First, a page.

[Dateline: Addis Ababa | Author: DPKO/OROLSI]
From 23 to 25 March, the African Union (AU) Commission and the UN Secretariat, represented by the Department of Peacekeeping Operations (DPKO), jointly convened the African Regional Workshop on Security Sector Reform (SSR) at the AU Headquarters in Addis Ababa, Ethiopia.
Participants in this event included representatives from the African regional economic communities, SSR experts from AU and UN missions in Burundi, Liberia and southern Sudan as well as representatives from the SSR Team and Disarmament, Demobilisation and Reintegration (DDR) Section of the Office of Rule of Law and Security Institutions (ORoLSI).
In his opening remarks, the AU Commissioner for Peace and Security, Ambassador Ramtane Lamamra, noted that "despite the definite advances achieved in Africa in the area of peace and security … challenges remain in the form of continued conflicts, a relapse into conflict even after peace has been brokered, and weak states unable to secure either their territory or their citizenry."
He observed that a number of Member States are not able to fulfil their security obligations to their own citizens; in fact, in some contexts, the security forces have become a threat to their citizens. It is for these reasons that "some African Member States clearly need to reform their security sectors."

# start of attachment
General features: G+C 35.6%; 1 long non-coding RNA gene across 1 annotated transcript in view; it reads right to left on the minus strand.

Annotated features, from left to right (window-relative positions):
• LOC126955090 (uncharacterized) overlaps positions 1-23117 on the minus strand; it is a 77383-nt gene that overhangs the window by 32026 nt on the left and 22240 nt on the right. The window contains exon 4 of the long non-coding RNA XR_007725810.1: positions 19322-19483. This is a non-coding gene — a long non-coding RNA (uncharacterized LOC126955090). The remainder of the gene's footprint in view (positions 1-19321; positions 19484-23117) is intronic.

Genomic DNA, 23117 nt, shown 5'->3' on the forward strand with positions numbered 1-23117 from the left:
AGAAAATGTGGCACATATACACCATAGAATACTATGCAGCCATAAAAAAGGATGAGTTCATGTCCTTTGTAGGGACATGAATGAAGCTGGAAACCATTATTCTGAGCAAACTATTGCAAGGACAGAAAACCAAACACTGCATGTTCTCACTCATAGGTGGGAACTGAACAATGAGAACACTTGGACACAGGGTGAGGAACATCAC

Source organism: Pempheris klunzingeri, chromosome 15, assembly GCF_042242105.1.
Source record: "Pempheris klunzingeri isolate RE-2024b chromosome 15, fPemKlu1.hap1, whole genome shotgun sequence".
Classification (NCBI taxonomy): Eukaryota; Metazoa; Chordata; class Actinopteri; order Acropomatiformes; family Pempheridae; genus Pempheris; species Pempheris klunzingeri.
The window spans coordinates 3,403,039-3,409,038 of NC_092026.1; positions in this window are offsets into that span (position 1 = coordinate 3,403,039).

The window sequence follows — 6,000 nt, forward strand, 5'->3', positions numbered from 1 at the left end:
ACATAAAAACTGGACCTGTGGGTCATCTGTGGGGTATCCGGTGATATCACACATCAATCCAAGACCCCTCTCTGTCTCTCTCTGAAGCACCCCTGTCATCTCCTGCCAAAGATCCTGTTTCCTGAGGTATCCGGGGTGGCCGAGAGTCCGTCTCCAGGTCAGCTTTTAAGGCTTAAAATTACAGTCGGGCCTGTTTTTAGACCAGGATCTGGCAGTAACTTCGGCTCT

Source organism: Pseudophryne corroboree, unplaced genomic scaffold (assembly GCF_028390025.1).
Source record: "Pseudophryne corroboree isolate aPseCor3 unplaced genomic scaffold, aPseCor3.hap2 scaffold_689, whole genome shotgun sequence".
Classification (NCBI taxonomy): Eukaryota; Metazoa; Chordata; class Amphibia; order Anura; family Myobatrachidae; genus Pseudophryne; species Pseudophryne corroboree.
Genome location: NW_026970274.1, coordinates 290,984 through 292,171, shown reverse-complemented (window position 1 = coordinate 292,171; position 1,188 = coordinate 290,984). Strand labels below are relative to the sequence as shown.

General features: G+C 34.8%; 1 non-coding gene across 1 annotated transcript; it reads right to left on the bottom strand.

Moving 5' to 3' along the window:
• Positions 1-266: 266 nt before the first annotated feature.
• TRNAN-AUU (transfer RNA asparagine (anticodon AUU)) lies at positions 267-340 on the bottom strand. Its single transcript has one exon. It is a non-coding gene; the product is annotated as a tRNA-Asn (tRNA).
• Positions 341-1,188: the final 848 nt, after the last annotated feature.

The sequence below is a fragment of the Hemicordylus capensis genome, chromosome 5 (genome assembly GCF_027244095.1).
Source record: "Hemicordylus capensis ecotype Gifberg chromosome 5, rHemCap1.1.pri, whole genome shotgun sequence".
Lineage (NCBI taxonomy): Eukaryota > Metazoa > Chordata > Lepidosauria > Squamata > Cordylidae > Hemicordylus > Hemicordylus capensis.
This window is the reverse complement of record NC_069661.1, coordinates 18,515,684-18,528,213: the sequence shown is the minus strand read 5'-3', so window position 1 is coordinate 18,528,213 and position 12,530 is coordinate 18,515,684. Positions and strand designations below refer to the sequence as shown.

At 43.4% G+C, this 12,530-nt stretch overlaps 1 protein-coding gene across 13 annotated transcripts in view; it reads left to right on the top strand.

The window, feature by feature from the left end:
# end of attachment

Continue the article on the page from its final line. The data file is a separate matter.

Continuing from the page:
Accordingly, the Commissioner recalled and welcomed the January 2008 decision of the Assembly of the AU, which "encourages the Commission to develop a comprehensive AU Policy Framework on Security Sector Reform, within the context of the Policy Framework on Post-conflict Reconstruction and Development adopted by the Executive Council in Banjul in June 2006."
Assistant Secretary-General for Rule of Law and Security Institutions in DPKO, Mr. Dmitry Titov, delivered a keynote address in which he noted that the UN’s effective engagement in SSR depends on the capacities of our regional partners to provide significant support and leadership in this area. While Chapter VIII of the UN Charter states that the UN Security Council has primary responsibility for international peace and security, the AU is the main custodian of peace and security on the continent.
Mr. Titov stressed that the UN stands ready to provide support to the AU in the development of an SSR Policy Framework and in building its institutional capacity to deliver on such a framework.
The two Organizations agreed to embark on a mutually beneficial partnership in the area of SSR. On this basis, working-level colleagues of the AU Commission and ORoLSI’s SSR Team held a working session focused on the content and roadmap for the AU’s emerging SSR policy and identified a number of joint activities which will form the basis of a long-term strategic partnership between the AU and the UN in the area of SSR.
These include joint SSR needs assessments, human resource development in AU Headquarters and the field, SSR training and awareness-raising, joint policy development and other strategic activities.